The Age of Authentic Marketing: A Guide to Gain Consumer Trust


Every good brand knows consumer trust and loyalty can’t be bought or won through snazzy marketing—it’s something that you earn. While it’s relatively simple to win sales through promotions or rewards, getting someone to truly believe and get behind your brand requires a deeper and more genuine connection.

This is why brands are starting to focus on authentic marketing.

When you market your brand in ways that feel relatable and real to your target audience, you not only win more sales, you gain loyal patrons who are proud to align themselves with your company.

In this guide, we’ll take a look at the steps you should take to convey legitimacy through authentic marketing. Read through the insights below and see how you can apply them to your strategy:

Why the Rise in Authentic Marketing?

Before diving into specific steps, let’s first take a look at why authenticity marketing is so important:

  • Consumers are inundated with messages. With the sheer amount of marketing and advertising out there, people have learned to tune out messages they can’t relate to. Authenticity marketing lets you cut through the noise and stand out to your target audiences.
  • People’s ‘BS detectors’ are stronger than ever. Modern consumers can smell deceitful marketing from a mile away. As Josh Braaten, CEO of Brandish Insights, a brand measurement and consumer insights company, puts it, “with all the fake news out there today, consumers are getting more discerning than ever and have less patience for anyone who is stretching the truth or trying to deceive them.”
  • Consumers are more conscious of brand values. Implementing authenticity marketing will help you express brand values and purpose. And since many consumers (younger ones in particular) are more inclined to align themselves with businesses that share their values, authenticity marketing puts you in a position to win over the right customers.

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How to Convey Brand Authenticity & Earn Consumer Trust

Now that we’ve discussed why brand authenticity is necessary, let’s dive into the ways that you can implement authenticity marketing.

Get Clear on Your Values

As previously mentioned, part of being authentic means promoting your values and purpose. To do that successfully, you first need to identify what your business stands for and use it to guide your marketing efforts.

“The first thing a retailer needs to figure out is the ‘why’ of their product or business,” said Lisa Cox, a San Francisco-based brand strategist and designer. “Why does their business exist and why does it matter? I see companies try to portray what they think will come across as authentic, but consumers can see when there is nothing there to back it up.”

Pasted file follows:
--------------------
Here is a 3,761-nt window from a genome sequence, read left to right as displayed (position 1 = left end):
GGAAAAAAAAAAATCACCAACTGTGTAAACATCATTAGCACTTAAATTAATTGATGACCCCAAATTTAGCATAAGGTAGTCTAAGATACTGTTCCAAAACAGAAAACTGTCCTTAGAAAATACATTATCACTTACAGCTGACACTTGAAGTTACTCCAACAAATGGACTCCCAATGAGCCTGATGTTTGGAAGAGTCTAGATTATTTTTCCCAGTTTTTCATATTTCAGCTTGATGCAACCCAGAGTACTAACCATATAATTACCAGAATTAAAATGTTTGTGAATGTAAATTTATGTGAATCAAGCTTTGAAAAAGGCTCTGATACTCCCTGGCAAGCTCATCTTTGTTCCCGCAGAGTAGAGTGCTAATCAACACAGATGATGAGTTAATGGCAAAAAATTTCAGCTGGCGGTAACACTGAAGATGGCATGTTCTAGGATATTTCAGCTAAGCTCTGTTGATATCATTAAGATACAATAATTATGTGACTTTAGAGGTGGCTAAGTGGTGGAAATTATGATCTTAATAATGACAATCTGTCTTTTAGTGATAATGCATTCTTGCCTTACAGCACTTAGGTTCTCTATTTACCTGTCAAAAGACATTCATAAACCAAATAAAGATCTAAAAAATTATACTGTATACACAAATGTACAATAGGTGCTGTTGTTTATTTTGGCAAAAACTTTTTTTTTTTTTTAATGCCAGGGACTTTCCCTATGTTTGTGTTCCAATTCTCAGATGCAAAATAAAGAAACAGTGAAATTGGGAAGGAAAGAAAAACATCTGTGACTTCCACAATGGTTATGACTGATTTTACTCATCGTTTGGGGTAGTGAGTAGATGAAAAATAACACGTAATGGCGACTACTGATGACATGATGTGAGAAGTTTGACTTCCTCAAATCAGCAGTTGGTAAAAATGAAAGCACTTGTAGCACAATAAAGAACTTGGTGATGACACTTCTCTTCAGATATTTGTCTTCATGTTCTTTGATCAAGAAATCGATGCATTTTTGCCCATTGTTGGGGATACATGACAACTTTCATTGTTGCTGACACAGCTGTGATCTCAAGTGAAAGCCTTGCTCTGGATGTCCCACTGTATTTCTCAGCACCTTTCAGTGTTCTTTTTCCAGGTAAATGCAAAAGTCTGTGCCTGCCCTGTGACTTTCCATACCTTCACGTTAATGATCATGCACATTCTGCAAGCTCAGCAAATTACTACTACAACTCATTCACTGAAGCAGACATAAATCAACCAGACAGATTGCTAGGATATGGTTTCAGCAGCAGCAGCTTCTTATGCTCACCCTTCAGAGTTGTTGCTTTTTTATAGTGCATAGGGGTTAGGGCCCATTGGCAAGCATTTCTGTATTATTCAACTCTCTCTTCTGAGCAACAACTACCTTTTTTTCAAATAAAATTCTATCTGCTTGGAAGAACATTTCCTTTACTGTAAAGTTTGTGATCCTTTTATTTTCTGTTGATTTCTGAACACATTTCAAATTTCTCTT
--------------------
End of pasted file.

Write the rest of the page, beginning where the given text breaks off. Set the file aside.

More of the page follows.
Cox believes the best way to get your values across is to tell the story of your business and do it in a genuine way. The company story is one of the best things brands have to work with to be more honest and authentic.

“You can’t fake authenticity so go all in and be vulnerable,” said Cox. “Share the actual reason you started your business like you are talking to a friend.”

Once you’ve gotten clear on your values, purpose and story, find ways to spread the word. Look at your marketing channels and other assets. Then use them to promote your brand’s ideals and narrative.

chipotle authenticity marketing example

Chipotle does an excellent job here. The company is committed to serving food that’s sourced from the best ingredients and crafted through ethical means. Aside from stating this on their website, Chipotle reinforces its brand values on its packaging and in-store signage.

Be Transparent

Being transparent is the ultimate display of authenticity. Giving people a look at how you actually run your business or create your products adds credibility to your brand and encourages sales and loyalty.

Here are some of the ways to inject more transparency in your marketing:

Be Open About Your Products

Give people more insights into how your products are made. What goes into each item? How much does it cost to create your merchandise? If you’re able to answer these questions honestly, you’ll set yourself apart from the majority of businesses who keep these things hush-hush.